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Danica Olders
Maya Naidu

Lieu d’exposition
/ Exhibition place

Centre Eaton Niveau Métro / Underground, œuvre / artwork n°4


Danica Olders is a Canadian multidisciplinary artist working in Montreal. Currently pursuing a masters degree at Concordia University with the support of the Dale & Nick Tedeschi Studio Arts Fellowship, Olders is a graduate of the Nova Scotia College of Art and Design (2011). Through sculpture, painting, textiles and constructed forms, Olders explores the concept of space. She is particularly interested in analyzing a person’s position within a given space and the narratives that can be imposed and created through unique combinations of interactivity and illusion.

Approach and works on display

As an artist, I am interested in the concept of space—the space between people, the distance from an individual to their surrounding walls and objects, and the sense of ownership experienced in personal spaces with its accompanying interactive energy. I activate narratives by designing environments where movement through space is part of the work itself. I often work with everyday objects (chairs, doorways, architecture), subverting them slightly or repositioning them as obstacles.

My goal is to understand, question and experience space, my place in the world and the world as a place (or space) itself. There are histories, legends and myths associated with space as life shifts and builds within it. Places are erased and rewritten as time moves forward. Using constructed forms, ceramic, textile and painting as elements within installation, I explore the public versus private mythologies inherent to spatial experience. Through installation, reality is manipulated for self-reflection and critique, a space created where life can be re-enacted and re-addressed.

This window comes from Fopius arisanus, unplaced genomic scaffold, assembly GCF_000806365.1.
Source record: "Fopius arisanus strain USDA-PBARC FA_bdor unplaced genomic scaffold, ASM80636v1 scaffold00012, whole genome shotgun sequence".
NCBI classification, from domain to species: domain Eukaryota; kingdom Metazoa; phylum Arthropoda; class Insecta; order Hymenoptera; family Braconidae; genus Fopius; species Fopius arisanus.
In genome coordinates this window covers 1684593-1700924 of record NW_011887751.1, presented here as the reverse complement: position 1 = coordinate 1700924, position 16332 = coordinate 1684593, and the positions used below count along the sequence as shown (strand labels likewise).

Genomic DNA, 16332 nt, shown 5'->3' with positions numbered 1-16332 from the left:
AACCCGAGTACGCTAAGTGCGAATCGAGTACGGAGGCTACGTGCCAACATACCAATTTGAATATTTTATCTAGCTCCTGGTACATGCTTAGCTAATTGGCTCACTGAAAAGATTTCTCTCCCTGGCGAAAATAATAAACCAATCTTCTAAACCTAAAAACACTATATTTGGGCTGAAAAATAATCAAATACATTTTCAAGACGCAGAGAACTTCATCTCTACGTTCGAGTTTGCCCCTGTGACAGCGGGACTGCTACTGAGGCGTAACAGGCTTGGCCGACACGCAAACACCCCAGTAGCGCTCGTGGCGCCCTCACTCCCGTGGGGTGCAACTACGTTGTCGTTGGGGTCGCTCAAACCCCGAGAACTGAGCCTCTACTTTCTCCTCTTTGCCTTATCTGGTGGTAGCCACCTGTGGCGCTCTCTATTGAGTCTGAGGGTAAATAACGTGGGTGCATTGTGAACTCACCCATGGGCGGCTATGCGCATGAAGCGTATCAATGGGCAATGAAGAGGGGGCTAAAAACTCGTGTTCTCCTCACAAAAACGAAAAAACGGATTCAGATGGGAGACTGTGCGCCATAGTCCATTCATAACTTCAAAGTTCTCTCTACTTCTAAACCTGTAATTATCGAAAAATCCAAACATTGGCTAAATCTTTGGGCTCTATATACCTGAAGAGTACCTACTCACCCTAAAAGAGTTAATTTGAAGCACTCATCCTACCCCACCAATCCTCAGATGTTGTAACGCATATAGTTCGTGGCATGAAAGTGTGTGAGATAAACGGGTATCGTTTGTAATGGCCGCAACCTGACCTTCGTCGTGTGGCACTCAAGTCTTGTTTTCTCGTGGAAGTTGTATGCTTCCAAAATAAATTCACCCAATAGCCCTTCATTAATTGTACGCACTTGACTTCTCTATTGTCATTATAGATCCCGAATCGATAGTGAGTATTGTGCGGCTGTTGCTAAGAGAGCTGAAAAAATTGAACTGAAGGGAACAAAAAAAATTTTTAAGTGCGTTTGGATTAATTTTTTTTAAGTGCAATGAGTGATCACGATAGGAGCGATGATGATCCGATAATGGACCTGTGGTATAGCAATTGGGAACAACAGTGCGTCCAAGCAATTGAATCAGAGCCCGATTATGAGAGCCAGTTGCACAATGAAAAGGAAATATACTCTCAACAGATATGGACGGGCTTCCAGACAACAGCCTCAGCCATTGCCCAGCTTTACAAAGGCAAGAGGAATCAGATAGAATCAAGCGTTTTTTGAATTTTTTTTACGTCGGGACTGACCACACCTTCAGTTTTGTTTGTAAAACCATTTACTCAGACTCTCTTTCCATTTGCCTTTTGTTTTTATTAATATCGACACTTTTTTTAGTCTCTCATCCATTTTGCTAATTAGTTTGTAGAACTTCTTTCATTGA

Surrender (2023)

The body acts autonomously, driven by the memory of repeated sequences of movement. Much like a self-driving car, routines enable the mind to wander, as the body instinctively knows its way. Routines create a space for daydreaming, and this freedom fosters a strong attachment, making routines challenging to change, break, or unlearn. People, by nature, become territorial due to their dependence on established routines. As the body is bound to remembered sequences of movement, a sense of ownership develops, producing a desire to protect centers of home and established routes, often overpowering the inclination for new experiences. Surrender delves into the exploration of routines, centers, and the practices of everyday life, seeking to understand what drives humans to claim spaces and appropriate places, and questioning the possibility of change.

Coding and mechanical construction by William Olders.


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